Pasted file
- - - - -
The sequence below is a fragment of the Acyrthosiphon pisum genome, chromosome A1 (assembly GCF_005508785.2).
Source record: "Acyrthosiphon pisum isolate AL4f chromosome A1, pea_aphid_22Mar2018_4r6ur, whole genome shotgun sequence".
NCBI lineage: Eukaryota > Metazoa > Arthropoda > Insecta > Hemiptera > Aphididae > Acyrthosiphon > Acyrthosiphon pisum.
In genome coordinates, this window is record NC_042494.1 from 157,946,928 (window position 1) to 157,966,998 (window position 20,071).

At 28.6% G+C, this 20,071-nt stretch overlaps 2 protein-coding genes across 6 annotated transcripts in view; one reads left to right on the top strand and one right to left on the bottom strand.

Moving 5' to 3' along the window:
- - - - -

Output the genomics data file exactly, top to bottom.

The sequence below is a fragment of the Acyrthosiphon pisum genome, chromosome A1 (assembly GCF_005508785.2).
Source record: "Acyrthosiphon pisum isolate AL4f chromosome A1, pea_aphid_22Mar2018_4r6ur, whole genome shotgun sequence".
NCBI lineage: Eukaryota > Metazoa > Arthropoda > Insecta > Hemiptera > Aphididae > Acyrthosiphon > Acyrthosiphon pisum.
In genome coordinates, this window is record NC_042494.1 from 157,946,928 (window position 1) to 157,966,998 (window position 20,071).

At 28.6% G+C, this 20,071-nt stretch overlaps 2 protein-coding genes across 6 annotated transcripts in view; one reads left to right on the top strand and one right to left on the bottom strand.

Moving 5' to 3' along the window: